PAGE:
The four variants associated with diabetic retinopathy or severe diabetic retinopathy in our study are located in the noncoding regions—rs17684886 is an intron SNP of ZNRF1 and the other three SNPs are located in intergenic regions: rs599019 is located downstream of COLEC12; rs6427247 is located upstream of SCYL1BP1 (also known as GORAB) and rs899036 is located upstream of API5. To date, 43% of all trait-associated SNPs identified in GWAS studies are located in intergenic regions [24]. However, the intergenic SNPs may have an impact on neighbouring gene function. ZNRF1 encodes an E3 ubiquitin-protein ligase that plays a role in neural-cell differentiation. It has been reported to interact with tubulin, promote Wallerian degeneration and regulate Na+/K+ ATPase [25, 26, 27]. COLEC12 encodes a member of the C-lectin family. This protein is an endothelial cell surface receptor that displays several functions associated with host defence [28, 29]. SCYL1BP1 encodes SCY1-like 1-binding protein 1, a regulator of the p53 pathway with tumour-suppressive function [30, 31, 32]. API5 encodes the protein apoptosis inhibitor 5, which is reported to be a suppressor of apoptosis and to play a key role in tumour progression [33, 34]. However, the relationships of these SNPs and other genes are largely unknown. Thus, additional studies are needed to identify the causal loci and genes and to elucidate the underlying mechanism of diabetic retinopathy.

This study has a number of limitations. First, the small sample size was insufficient to identify SNPs with smaller effects on diabetic retinopathy. Second, we did not adjust for lifestyle factors, such as alcohol consumption and cigarette smoking, as confounding factors. Whether there is an interaction between lifestyle and these genetic variants on diabetic retinopathy remains unknown. Third, we could not entirely exclude population stratification in patients with and without diabetic retinopathy as a potential source of bias and incorrect inferences in genotype–disease association. The effect of population stratification may be minimal in the current study, however, as all the participants were recruited from the same geographic area with the same ancestry. Hence, studies with a larger sample size are needed to further replicate the associations identified in our study of a Chinese population.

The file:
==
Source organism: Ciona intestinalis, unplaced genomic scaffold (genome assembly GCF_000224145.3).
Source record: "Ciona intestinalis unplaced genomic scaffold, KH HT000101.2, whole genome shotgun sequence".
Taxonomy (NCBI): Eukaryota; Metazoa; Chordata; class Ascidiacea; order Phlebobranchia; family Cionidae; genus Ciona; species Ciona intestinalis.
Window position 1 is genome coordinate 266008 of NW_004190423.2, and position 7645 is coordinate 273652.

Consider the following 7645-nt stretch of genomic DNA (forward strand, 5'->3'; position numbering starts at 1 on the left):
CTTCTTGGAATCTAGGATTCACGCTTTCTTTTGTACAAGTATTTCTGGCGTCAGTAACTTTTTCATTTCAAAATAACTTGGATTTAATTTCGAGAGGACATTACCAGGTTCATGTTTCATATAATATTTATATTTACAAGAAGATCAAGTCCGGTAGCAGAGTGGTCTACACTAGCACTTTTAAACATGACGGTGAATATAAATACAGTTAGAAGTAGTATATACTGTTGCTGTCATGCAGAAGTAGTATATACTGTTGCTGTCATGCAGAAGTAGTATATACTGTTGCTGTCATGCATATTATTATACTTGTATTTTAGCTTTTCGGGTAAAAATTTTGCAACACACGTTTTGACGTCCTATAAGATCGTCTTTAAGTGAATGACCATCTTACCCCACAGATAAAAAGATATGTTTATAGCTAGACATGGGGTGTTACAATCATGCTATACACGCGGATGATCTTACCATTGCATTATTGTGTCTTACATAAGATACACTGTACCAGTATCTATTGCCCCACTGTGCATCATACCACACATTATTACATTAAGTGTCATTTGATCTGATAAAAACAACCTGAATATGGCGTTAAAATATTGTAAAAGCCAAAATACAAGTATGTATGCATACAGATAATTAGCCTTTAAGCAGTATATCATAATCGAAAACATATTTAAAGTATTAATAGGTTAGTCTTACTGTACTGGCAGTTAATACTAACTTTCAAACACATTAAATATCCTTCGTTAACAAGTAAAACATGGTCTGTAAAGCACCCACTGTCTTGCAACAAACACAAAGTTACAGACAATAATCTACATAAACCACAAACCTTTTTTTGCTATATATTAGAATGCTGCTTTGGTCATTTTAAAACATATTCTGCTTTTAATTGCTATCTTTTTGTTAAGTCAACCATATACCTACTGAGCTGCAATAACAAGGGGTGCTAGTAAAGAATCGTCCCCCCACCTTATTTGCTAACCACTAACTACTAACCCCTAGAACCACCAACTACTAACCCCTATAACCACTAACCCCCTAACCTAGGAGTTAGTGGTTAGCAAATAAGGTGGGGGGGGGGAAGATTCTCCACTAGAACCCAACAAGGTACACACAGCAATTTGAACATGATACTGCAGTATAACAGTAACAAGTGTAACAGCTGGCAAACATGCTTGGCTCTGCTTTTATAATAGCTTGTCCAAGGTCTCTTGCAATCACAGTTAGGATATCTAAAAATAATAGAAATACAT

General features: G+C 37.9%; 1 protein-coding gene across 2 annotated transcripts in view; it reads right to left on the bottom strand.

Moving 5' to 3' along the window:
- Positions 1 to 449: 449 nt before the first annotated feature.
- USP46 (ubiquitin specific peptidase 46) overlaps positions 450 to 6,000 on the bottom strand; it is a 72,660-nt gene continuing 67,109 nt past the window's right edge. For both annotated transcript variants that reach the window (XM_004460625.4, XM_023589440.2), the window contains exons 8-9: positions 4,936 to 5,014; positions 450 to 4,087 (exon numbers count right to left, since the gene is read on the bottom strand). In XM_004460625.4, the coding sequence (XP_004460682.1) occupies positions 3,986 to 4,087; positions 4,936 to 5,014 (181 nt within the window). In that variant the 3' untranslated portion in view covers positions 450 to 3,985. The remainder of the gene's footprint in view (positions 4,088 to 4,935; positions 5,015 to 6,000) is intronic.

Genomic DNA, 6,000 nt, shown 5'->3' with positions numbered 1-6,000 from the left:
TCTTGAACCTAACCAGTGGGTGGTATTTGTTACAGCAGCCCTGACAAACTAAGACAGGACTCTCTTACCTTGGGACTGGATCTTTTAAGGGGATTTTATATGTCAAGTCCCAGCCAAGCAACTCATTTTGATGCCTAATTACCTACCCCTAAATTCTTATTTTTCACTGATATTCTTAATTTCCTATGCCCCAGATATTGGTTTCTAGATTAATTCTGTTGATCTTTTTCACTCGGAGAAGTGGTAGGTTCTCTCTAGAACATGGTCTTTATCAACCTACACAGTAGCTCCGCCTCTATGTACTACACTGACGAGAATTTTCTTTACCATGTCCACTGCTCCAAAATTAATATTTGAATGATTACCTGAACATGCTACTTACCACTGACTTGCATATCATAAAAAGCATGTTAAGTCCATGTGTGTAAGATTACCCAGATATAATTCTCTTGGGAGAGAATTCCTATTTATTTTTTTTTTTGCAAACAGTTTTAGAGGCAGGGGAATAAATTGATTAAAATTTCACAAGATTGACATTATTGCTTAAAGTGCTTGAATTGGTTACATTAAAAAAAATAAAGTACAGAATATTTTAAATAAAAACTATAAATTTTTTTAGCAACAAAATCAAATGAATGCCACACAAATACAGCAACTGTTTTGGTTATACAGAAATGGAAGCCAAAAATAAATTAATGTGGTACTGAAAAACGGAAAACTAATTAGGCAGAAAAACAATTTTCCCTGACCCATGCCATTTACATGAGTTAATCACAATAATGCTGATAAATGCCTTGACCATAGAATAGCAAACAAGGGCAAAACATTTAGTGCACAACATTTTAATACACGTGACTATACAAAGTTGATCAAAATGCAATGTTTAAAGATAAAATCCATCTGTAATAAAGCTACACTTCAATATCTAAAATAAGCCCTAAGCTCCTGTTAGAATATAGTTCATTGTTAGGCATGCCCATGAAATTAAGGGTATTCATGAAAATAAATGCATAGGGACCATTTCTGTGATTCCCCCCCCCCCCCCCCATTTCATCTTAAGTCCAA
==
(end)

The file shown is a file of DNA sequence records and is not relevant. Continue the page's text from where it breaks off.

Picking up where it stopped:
In summary, we determined that rs17684886 in ZNRF1 and rs599019 near COLEC12 were associated with the risk of diabetic retinopathy and that rs6427247 near SCYL1BP1 and rs899036 near API5 were associated with the risk of severe diabetic retinopathy in Chinese patients with type 2 diabetes. Additional studies are needed to replicate this finding.

Notes

Acknowledgements

The authors are grateful to the patients who participated in this research and gratefully acknowledge the skilful technical support of the nursing and medical staff at the Shanghai Clinical Centre for Diabetes and Department of Endocrinology and Metabolism.

Funding

This work was supported by grants from the national 973 programme (2011CB504001), the National Science Foundation of China (81200582, 81322010 and 81170735), the national 863 programme (2012AA02A509), the Shanghai Talent Development Grant (2012041) and the Excellent Young Medical Expert of Shanghai (XYQ2011041).

Duality of interest

The authors declare that there is no duality of interest associated with this manuscript.

Contribution statement

DP and JW performed the majority of the analyses and drafted the manuscript. RZ, FJ and ST participated in the design of the study. MC, JY, XS, SW, TW and DY participated in the data analysis. YB provided helpful comments on study design and data analysis. CH and WJ conceived the study, participated in its design and helped to draft the manuscript. All authors contributed to the drafting or critical revision of the manuscript for important intellectual content. All authors read and approved the final manuscript. CH and WJ are the guarantors of this work.

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Copyright information

© Springer-Verlag Berlin Heidelberg 2015

Authors and Affiliations

  • Danfeng Peng
    • 1
  • Jie Wang
    • 1
  • Rong Zhang
    • 1
  • Feng Jiang
    • 1
  • Shanshan Tang
    • 1
  • Miao Chen
    • 1
  • Jing Yan
    • 1
  • Xue Sun
    • 1
  • Shiyun Wang
    • 1
  • Tao Wang
    • 1
  • Dandan Yan
    • 1
  • Yuqian Bao
    • 1
  • Cheng Hu
    • 1
    • 2
    Email author
  • Weiping Jia
    • 1
    Email author
  1. 1.Shanghai Diabetes Institute, Shanghai Key Laboratory of Diabetes Mellitus, Shanghai Clinical Center for DiabetesShanghai Jiao Tong University Affiliated Sixth People’s HospitalShanghaiPeople’s Republic of China
  2. 2.Institute for Metabolic DiseasesShanghai Jiao Tong University Affiliated Sixth People’s Hospital South CampusShanghaiPeople’s Republic of China